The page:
( iv) If a palpable and overriding error is found, the reviewing adjudicator
may substitute their own decision or order a new hearing.
The review adjudicator’s reasons
 M.F. sought review. The review adjudicator upheld the
adjudicator’s decision. Although M.F. had not specifically raised
palpable and overriding error as a ground of review, the review
adjudicator considered it.
 The review adjudicator cited Housen v. Nikolaisen, 
2 S.C.R. 235,  S.C.J. No. 31, 2002 SCC 33, at para. 23, and
Waxman v. Waxman,  O.J. No. 1765, 186 O.A.C. 201
(C.A.), at paras. 296-97, leave to appeal to S.C.C. refused 
S.C.C.A. No. 291, for the proposition that a palpable and overriding error is “one that is plainly seen” (emphasis in original). She
also cited Dunsmuir v. New Brunswick,  1 S.C.R. 190,
 S.C.J. No. 9, 2008 SCC 9, for the proposition that the
adjudicator’s factual findings should not be disturbed if her reasoning path was clear and her outcome fell within a range of
 The review adjudicator concluded that the adjudicator did
not commit a palpable and overriding error in holding that M.F.
had failed to demonstrate on a balance of probabilities that the
abuse he suffered occurred while the Spanish Boys IRS was in
operation. The adjudicator had taken into account M.F.’s birth
date (May 12, 1950), his claim that he was an altar boy in the
period 1960-1962, that according to M.F.’s own testimony, it
takes from a couple of weeks to a month to become an altar boy,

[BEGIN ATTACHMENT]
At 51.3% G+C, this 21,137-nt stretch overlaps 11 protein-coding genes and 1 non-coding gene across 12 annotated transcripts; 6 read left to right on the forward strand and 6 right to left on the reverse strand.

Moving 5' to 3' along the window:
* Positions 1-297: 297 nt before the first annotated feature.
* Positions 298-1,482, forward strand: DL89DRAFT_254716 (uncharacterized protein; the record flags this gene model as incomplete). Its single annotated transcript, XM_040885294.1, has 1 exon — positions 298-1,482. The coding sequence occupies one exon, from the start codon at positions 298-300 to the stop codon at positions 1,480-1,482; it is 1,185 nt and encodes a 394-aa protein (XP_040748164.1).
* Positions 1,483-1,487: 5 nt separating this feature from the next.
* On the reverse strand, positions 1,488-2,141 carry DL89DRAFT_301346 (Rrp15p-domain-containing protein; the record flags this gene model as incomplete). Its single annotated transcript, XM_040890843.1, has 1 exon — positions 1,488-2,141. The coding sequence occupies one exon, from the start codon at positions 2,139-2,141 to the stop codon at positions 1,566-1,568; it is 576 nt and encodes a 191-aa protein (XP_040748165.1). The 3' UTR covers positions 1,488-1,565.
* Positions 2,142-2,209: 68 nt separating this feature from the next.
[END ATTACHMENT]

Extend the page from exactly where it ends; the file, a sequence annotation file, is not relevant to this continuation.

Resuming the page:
that M.F. was abused after he became an altar boy, and that the
Spanish Boys IRS closed on June 30, 1958. The review adjudicator concluded that the adjudicator’s decision fell within a range
of reasonable outcomes, and was supported by the facts and reasonable inferences.
Re-review adjudicator’s reasons
 M.F. sought re-review and submitted that the adjudicator
committed a palpable and overriding error. M.F. argued that she
should have found that as M.F. was invited onto the premises of
the IRS by his aunt, and as his aunt and Father B. were not on
the premises after the IRS closed, then M.F. must have been
abused before the IRS closed.
 The re-review adjudicator ruled that he had no authority
to review the adjudicator’s decision for factual error, and that he
was restricted to considering whether the review adjudicator
and the adjudicator had correctly applied the IAP framework.